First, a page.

Male bee flies fooled into trying to copulate with a daisy may learn from the awkward incident.
Certain orchids and several forms of South Africa’s Gorteria diffusa daisy lure pollinators by mimicking female insects. The most effective daisy seducers row a dark, somewhat fly-shaped bump on one of their otherwise yellow-to-orange petals. Males of small, dark Megapalpus capensis bee flies go wild.
But tests show the daisy’s victims waste less time trying to mate with a second deceptive daisy than with the first. “Far from being slow and stupid, these males are actually quite keen observers and fairly perceptive for a fly,” says Marinus L. de Jager of Stellenbosch University in South Africa.
Males’ success locating a female bee fly drops in the presence of deceitful daisies, de Jager and Stellenbosch University colleague Allan Ellis say January 29 in the Proceedings of the Royal Society B.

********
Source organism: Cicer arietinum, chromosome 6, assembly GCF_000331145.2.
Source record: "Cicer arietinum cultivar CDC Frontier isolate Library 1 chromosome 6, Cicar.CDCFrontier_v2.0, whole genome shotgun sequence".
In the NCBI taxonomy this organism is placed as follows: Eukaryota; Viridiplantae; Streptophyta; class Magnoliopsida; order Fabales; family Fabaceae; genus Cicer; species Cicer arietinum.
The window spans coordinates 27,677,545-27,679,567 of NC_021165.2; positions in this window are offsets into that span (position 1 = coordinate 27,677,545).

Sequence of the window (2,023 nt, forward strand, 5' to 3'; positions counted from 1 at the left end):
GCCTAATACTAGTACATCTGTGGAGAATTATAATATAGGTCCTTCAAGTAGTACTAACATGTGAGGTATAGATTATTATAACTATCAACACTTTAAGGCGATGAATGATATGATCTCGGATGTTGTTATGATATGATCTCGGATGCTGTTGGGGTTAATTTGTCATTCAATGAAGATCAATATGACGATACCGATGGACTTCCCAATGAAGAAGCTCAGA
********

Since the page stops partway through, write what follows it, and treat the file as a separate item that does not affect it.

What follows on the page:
That’s the first clear demonstration of sexual deceit’s cost to a pollinator, Ellis says. Such evolutionary costs might push the bee fly to learn from mating mistakes.
How long bee flies stay daisy-wary remains unknown. In other studies, wasps tricked by an Australian orchid forgot their lesson after about 24 hours.
M.L. de Jager and A.G. Ellis. Costs of deception and learned resistance in deceptive interactions. Proceedings of the Royal Society B. Published online January 28, 2014. doi: 10.1098/rspb.2013.2861.
S. Milius. Dastardly daisies. Science News Online, August 19, 2013.
R. Ehrenberg. Better than a local lady. Science News Online, May 27, 2008.
S. Milius Better than real: Males prefer flower’s scent to female wasp’s. Science News. Vol. 163, February 1, 2003, p.67.
A.G. Ellis and S.D. Johnson. Floral mimicry enhances pollen export: The evolution of pollination by sexual deceit outside of the Orchidaceae. American Naturalist. Vol. 176, November 20, 2010, p. E143.doi: 10.1086/656487.
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